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Justices affirm ruling in dispute between health care facility and FSSA

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The Indiana Supreme Court has affirmed the outcome of a case between Family and Social Services Administration and a decertified intermediate care facility, in which the net result was a wash for both sides.

In Randall L. Woodruff, Trustee, U.S. Bankruptcy Court, on Behalf of Legacy Healthcare, Inc.d/b/a New Horizon Develop. Center v. In. Family & Social Serv. Admin., Office of Medicaid Policy & Planning, No. 29S02-1110-PL-598, New Horizon Development Center was certified to receive Medicaid reimbursement from the state. However, an inspection found deplorable conditions and its certification was revoked. The facility operated without receiving federal or state funding for nine months, when the state then appointed a receiver. At issue in the case is whether Legacy Healthcare, which ran the center, is entitled to funding for the care of the patients, after it was decertified, until all the patients could be transferred to other facilities.

The trial court denied restitution for the unpaid months under a theory of quantum meruit, afforded relief under related breach of contract claims, but offset that judgment by the amount the state paid for its receiver. The parties received no net gain. The justices affirmed.

New Horizon couldn’t have reasonably foreseen payment from FSSA for its Medicaid-eligible patients after it was decertified, and the evidence clearly shows that it was aware that decertification would not result in immediate transfer of those patients to other facilities by the state. New Horizon then, can’t succeed as a matter of law in its claim for quantum meruit because it can’t show that it expected payment for any services it might have provided, wrote Chief Justice Randall T. Shepard.

Because FSSA did not have any contractual or equitable obligation to pay the health care costs of the Medicaid-eligible patients at New Horizon during the post-decertification period, there is no bar to the state’s counterclaim for a set-off pursuant to the receivership statutes, wrote Shepard.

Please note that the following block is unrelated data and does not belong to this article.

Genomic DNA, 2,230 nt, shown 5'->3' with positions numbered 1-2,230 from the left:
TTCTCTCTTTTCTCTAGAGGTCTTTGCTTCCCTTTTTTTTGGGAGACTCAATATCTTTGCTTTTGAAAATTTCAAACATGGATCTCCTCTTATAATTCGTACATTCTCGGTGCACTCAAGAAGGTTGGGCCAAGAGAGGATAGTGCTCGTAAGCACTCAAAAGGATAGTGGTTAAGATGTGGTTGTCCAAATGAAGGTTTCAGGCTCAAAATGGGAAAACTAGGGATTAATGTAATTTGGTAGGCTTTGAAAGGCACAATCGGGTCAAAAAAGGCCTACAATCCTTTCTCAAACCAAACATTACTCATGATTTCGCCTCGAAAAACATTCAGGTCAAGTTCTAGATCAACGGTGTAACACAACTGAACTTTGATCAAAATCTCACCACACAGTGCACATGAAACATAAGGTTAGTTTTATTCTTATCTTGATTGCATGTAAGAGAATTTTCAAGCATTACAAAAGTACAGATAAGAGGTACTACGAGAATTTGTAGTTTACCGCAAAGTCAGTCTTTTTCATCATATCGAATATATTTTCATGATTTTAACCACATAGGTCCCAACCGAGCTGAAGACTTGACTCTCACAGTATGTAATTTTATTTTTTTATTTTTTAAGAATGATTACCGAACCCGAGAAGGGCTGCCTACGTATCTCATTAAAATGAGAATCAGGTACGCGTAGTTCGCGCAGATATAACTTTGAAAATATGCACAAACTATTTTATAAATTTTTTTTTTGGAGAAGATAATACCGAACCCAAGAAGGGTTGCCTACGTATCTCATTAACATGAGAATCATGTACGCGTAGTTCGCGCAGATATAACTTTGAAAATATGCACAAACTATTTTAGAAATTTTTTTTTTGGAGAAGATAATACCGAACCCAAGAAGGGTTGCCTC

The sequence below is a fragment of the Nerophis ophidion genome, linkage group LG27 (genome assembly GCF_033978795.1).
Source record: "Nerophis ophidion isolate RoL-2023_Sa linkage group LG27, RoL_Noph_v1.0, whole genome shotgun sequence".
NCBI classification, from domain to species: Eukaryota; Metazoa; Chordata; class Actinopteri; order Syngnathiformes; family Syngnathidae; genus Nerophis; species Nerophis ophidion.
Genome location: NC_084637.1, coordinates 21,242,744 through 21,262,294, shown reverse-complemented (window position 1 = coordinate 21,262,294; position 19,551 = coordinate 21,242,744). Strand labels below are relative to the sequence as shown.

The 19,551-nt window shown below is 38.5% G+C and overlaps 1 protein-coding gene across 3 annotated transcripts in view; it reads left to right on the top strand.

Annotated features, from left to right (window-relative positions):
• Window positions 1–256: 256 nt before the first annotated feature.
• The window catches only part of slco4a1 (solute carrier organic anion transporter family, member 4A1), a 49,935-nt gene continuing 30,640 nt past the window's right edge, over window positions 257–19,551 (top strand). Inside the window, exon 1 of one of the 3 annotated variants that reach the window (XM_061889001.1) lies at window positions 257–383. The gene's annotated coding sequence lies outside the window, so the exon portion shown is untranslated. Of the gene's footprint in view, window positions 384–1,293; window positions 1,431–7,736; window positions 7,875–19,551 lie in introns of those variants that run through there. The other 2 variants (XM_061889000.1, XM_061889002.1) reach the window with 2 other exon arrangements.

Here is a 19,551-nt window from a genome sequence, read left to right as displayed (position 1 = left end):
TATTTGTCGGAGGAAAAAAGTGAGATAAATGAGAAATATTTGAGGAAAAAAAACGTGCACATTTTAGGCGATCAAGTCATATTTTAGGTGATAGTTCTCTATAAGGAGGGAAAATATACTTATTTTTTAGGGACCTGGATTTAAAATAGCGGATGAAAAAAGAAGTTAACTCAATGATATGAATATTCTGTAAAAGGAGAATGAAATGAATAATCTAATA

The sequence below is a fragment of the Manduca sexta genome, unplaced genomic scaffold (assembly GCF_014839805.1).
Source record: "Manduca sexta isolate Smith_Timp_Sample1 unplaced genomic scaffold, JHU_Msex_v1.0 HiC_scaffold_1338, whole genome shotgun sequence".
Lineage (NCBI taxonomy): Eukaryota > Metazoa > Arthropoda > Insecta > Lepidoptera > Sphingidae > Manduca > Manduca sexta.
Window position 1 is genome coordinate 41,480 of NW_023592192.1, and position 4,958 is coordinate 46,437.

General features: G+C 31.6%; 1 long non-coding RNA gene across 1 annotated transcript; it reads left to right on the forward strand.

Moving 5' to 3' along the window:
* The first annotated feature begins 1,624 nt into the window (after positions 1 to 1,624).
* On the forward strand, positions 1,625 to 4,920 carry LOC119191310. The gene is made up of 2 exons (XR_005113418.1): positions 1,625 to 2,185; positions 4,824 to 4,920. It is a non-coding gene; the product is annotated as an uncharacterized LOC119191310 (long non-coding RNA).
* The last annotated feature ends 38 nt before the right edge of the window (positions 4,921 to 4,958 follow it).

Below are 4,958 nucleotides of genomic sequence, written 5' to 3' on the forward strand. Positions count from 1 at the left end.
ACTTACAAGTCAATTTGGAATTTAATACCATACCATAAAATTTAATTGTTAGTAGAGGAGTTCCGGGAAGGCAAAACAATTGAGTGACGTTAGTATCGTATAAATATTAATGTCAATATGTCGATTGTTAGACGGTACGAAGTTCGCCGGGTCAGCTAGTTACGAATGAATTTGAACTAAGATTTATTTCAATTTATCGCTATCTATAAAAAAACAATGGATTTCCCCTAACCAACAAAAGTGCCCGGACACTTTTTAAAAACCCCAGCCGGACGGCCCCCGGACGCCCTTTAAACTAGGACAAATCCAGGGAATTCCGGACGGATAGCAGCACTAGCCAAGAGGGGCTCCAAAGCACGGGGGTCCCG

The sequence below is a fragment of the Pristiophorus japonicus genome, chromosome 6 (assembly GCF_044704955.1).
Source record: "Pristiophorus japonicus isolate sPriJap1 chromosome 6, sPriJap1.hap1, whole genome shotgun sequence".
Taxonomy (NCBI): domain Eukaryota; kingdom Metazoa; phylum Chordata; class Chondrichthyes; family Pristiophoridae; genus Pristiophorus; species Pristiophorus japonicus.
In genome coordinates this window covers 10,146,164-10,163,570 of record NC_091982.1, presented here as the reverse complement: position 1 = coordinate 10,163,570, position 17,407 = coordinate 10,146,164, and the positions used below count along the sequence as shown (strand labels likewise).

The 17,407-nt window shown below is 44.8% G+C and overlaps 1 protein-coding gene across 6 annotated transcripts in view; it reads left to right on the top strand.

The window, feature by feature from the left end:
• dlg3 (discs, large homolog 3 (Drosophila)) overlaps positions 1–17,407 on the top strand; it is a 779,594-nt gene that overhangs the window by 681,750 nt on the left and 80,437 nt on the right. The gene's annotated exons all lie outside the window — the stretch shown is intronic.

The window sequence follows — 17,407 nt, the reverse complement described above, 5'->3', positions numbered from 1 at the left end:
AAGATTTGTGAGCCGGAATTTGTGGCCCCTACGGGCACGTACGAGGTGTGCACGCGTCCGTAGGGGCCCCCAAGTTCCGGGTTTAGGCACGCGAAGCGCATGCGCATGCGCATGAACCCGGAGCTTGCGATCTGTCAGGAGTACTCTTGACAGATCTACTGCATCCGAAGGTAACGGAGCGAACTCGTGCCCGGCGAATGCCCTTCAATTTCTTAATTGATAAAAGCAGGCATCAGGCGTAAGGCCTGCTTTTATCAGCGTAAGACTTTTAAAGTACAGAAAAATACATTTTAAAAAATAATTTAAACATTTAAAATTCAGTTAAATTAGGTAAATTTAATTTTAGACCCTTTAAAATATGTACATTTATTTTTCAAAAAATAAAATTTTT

The justices did reverse the trial court with respect to its findings on the issue of exhaustion, noting that the facility appealed its decertification through administrative channels and had sought relief in court.

 

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  2. Unlike the federal judge who refused to protect me, the Virginia State Bar gave me a hearing. After the hearing, the Virginia State Bar refused to discipline me. VSB said that attacking me with the court ADA coordinator had, " all the grace and charm of a drive-by shooting." One does wonder why the VSB was able to have a hearing and come to that conclusion, but the federal judge in Indiana slammed the door of the courthouse in my face.

  3. I agree. My husband has almost the exact same situation. Age states and all.

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  5. Andrew, if what you report is true, then it certainly is newsworthy. If what you report is false, then it certainly is newsworthy. Any journalists reading along??? And that same Coordinator blew me up real good as well, even destroying evidence to get the ordered wetwork done. There is a story here, if any have the moxie to go for it. Search ADA here for just some of my experiences with the court's junk yard dog. https://www.scribd.com/document/299040062/Brown-ind-Bar-memo-Pet-cert Yep, drive by shootings. The lawyers of the Old Dominion got that right. Career executions lacking any real semblance of due process. It is the ISC way ... under the bad shepard's leadership ... and a compliant, silent, boot-licking fifth estate.

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